Can teenagers be trusted to vote?
Right now, you have to be 18 years old before you can vote in the UK. If you’re under 18, you have to accept the consequences of our government, but you have no say in shaping it. Young people are given no control over decisions about their own education, the laws they have to live by, and the economy that will drive their future. But when do we become mature enough to make these important decisions?
In Scotland, the voting age was lowered temporarily to 16 for this year’s referendum – the first time anyone that young has been able to vote there. But can people that young be trusted with the vote? At 16, are we mature enough to be given such an important decision? When young people are among the least likely to vote, is there any point in giving them the vote at all? Or is this apathy caused by a lack of trust from older generations?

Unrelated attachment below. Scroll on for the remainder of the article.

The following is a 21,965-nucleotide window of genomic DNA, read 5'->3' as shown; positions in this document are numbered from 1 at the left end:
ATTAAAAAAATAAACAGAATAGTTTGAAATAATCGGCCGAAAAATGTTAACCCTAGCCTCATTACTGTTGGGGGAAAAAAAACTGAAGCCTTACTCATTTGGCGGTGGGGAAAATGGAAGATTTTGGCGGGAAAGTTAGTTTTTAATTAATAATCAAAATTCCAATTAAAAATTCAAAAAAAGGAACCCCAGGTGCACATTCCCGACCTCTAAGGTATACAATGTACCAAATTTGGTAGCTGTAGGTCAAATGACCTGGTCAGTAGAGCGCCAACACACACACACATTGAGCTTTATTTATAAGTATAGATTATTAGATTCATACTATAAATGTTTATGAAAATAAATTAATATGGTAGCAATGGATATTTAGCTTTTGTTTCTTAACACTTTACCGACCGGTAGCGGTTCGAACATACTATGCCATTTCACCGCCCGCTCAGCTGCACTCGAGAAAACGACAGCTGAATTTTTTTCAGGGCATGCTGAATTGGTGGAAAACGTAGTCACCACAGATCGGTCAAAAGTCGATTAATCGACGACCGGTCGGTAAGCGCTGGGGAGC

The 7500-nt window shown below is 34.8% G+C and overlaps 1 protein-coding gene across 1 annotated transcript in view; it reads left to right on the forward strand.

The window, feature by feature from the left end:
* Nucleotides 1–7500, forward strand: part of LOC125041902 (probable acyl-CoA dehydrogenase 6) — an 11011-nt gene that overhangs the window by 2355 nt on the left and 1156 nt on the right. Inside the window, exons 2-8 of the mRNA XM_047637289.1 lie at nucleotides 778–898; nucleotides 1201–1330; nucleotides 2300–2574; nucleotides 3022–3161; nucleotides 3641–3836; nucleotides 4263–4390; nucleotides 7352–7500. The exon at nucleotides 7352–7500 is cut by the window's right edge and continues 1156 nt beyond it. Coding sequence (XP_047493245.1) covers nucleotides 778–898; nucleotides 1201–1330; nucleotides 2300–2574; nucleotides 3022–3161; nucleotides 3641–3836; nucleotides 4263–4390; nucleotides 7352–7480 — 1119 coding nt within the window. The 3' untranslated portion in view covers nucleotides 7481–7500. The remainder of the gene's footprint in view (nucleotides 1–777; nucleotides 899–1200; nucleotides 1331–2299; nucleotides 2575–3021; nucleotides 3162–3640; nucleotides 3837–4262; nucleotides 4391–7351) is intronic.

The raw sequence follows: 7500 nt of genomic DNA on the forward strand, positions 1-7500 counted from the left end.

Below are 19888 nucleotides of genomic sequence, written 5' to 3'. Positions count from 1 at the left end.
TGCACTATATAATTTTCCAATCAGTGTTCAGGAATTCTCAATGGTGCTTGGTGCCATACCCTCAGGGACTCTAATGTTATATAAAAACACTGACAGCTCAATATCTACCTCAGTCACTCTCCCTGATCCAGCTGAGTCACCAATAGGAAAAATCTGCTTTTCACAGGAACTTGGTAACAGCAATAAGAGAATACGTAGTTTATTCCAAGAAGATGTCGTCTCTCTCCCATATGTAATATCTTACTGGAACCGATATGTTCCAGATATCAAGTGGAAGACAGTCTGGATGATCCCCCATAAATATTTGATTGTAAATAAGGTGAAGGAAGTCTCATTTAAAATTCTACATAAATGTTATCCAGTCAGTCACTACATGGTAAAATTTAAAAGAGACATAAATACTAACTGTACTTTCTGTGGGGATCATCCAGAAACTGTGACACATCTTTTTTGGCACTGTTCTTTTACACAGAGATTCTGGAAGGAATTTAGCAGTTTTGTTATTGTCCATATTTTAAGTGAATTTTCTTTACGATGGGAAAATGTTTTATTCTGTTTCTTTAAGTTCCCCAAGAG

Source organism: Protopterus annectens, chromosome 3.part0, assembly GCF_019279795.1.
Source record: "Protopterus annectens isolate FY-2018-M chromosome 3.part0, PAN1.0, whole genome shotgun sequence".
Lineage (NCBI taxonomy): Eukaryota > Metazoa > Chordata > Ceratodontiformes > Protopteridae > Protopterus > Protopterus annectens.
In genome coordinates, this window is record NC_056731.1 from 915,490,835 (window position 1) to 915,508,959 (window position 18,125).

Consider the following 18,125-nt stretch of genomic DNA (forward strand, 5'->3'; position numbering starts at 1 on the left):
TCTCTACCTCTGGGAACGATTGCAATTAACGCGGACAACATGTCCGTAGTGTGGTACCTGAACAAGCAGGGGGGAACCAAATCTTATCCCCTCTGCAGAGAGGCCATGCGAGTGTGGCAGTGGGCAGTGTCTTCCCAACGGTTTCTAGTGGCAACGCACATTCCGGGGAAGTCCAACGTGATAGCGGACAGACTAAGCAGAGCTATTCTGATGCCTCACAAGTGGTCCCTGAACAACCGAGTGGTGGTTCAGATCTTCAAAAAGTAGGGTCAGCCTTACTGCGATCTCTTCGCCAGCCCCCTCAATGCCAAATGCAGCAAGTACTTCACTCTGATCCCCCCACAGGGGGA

As the UK prepares for next year’s General Election, join us at Free Word for a powerful, divisive debate, as we ask: can young people be trusted with the vote?
This debate is part of “The Crisis of Trust in Europe” project of the “Time to Talk” network of European Houses for Debate. Part of a series running at Free Word, the Time to Talk:Trust events provide a platform for young people to engage with high profile speakers, and previous iterations have discussed everything from internet privacy to the media, with a range of speakers including Jeremy Corbyn MP, BBC Radio 1’s Gemma Cairney and Emma Carr from Big Brother Watch.